Energy Infrastructure: From bottleneck to backbone
Day: 13th September, 2017
Time: 10:00 – 11:30
Increasingly energy experts are convinced that “classical baseload-power plants” are a thing of the past and flexible power plants will gradually replace them. Renewable power generation – especially solar photovoltaics – can generate electricity in small units near to corresponding loads resulting in the capacity of a single centralised conventional power plant distributed across several thousand locations. Another scenario is a hybrid system combining centralised and decentralised features.
Questions to be addressed by the session:
- Does a hybrid (centralised, decentralised) power supply system not run into the risk of disadvantaging parts of its customers, creating a divide among power consumers? And what would be crucial elements for both systems to co-exist and ensure fair treatment of all customers?
- How do you judge the two options of centralised versus decentralised power generation in terms of cost-efficiency, complexity of regulations required, energy security, and technical and institutional changes involved?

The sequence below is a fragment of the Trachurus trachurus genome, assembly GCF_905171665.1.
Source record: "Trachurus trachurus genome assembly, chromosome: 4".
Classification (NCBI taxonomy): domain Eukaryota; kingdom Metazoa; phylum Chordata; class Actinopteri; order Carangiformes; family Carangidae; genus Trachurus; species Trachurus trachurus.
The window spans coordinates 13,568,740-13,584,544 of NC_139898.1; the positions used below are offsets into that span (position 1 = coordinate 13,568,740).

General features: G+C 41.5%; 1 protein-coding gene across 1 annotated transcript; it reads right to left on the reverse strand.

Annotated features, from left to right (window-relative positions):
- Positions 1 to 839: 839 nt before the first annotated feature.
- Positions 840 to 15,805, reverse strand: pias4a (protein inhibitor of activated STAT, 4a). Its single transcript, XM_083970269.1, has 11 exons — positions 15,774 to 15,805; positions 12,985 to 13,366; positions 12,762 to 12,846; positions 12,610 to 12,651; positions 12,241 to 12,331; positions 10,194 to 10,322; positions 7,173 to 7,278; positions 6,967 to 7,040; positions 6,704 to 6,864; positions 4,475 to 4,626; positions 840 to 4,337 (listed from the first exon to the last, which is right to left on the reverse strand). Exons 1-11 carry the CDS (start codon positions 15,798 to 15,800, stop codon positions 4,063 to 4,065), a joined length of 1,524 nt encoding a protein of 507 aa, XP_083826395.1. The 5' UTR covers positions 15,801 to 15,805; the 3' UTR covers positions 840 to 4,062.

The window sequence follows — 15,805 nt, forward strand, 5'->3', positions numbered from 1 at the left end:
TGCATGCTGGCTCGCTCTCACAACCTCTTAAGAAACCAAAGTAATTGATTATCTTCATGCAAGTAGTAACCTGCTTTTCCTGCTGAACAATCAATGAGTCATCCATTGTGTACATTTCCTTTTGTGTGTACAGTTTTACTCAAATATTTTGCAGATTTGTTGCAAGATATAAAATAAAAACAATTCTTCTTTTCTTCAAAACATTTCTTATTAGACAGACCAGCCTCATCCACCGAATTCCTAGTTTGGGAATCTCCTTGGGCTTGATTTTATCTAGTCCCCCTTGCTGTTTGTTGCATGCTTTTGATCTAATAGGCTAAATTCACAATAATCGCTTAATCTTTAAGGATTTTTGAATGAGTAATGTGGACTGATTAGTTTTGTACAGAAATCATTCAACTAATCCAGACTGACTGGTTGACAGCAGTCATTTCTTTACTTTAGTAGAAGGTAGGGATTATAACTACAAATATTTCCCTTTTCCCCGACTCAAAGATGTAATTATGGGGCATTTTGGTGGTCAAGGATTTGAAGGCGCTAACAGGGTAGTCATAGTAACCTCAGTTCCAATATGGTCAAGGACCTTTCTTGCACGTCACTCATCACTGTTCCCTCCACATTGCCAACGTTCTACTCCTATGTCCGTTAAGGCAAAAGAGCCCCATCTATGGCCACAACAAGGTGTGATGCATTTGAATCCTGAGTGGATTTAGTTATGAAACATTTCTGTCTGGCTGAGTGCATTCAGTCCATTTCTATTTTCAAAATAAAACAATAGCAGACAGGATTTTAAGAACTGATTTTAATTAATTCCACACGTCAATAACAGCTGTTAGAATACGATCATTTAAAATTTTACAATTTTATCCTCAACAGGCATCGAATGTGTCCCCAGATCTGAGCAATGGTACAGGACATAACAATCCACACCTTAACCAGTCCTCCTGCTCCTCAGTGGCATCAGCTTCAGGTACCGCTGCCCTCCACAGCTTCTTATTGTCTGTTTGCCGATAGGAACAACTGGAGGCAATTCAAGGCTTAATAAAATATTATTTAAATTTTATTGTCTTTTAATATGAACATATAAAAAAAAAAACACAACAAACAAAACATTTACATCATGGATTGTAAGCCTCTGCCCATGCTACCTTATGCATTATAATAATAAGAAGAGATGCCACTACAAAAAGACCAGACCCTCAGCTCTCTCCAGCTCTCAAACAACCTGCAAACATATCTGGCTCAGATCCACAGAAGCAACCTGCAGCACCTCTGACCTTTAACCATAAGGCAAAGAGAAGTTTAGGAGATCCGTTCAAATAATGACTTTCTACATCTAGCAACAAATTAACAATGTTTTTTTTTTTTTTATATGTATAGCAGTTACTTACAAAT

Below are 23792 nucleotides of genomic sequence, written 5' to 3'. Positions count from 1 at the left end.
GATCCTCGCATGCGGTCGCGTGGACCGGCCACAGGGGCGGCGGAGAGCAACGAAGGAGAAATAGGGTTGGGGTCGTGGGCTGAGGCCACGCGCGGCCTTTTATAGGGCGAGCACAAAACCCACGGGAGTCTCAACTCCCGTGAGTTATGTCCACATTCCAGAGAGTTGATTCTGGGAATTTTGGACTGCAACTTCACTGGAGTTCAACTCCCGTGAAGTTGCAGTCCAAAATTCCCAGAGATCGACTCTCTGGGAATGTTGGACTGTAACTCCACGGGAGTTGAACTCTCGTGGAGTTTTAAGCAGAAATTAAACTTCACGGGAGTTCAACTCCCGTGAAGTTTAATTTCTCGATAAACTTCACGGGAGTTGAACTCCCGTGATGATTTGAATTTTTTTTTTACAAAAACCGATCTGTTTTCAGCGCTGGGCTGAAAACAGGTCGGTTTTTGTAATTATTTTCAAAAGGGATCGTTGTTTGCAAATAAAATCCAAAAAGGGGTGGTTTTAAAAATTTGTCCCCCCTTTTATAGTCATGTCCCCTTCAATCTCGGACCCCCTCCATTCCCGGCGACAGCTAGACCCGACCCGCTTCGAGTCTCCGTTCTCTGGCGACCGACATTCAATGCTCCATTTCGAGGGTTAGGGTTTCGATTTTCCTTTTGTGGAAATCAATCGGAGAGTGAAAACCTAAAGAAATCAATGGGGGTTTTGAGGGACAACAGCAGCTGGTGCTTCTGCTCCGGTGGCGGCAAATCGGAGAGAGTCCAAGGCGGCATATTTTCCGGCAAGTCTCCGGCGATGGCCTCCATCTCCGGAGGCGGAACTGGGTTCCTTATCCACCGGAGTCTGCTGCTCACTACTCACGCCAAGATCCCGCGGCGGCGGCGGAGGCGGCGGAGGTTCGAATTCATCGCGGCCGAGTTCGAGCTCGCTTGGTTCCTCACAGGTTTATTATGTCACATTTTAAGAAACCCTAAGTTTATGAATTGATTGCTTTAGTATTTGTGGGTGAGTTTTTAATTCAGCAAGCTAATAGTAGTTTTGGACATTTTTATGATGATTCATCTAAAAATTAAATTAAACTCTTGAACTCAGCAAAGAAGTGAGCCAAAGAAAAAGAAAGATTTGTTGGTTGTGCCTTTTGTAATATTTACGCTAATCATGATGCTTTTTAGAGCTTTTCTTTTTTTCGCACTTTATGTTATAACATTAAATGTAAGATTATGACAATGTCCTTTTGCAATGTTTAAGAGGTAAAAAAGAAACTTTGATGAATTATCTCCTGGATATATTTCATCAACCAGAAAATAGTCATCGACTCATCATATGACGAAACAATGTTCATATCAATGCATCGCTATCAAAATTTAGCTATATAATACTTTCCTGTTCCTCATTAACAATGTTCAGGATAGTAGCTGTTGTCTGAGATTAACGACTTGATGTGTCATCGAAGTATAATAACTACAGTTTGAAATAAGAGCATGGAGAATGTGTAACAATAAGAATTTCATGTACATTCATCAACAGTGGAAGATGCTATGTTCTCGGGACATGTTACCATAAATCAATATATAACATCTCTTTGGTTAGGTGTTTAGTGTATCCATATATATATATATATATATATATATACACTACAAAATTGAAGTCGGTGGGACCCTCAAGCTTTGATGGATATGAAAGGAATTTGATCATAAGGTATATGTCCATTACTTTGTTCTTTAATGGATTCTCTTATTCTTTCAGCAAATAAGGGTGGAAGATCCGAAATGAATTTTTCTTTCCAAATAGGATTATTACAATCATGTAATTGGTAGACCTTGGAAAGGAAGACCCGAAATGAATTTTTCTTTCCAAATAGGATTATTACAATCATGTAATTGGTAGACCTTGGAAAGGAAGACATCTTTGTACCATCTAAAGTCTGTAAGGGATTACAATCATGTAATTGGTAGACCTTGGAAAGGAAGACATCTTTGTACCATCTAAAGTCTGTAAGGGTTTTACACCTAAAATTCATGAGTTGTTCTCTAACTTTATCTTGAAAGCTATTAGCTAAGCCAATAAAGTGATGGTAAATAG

- Often decentralised systems are seen as a democratisation of energy supply. Could that be the real paradigm shift and a value in itself that is worth potential cost disadvantages? Or will we experience a run to small-scale own generation anyway once more enabling factors such as coupling with electric vehicles and renewable heating and cooling at ever lower cost are starting to materialise on a broad basis?
The keynote speaker gives a 15 min overview of the thematic context of this session. In the remaining time, the panelist’s respond to the questions posed by the moderator as well as discussion points from the audience.
Keynote: Mr. Thorsten Herdan, Director General, BMWi,
Moderator: Mr. Marcelino Madrigal Martínez, Commissioner, CRE
- Mr. Peter Jorgensen, Vice President, International Affairs, Energinet DK
- Mr. Gerry Cauley, President and CEO, NREC
- Mr. Paolo Frankl, Head of Division, IEA
- Mr. Stephan Singer, Senior Advisor Global Energy Policies, Climate Action Network International
Other Panelists TBC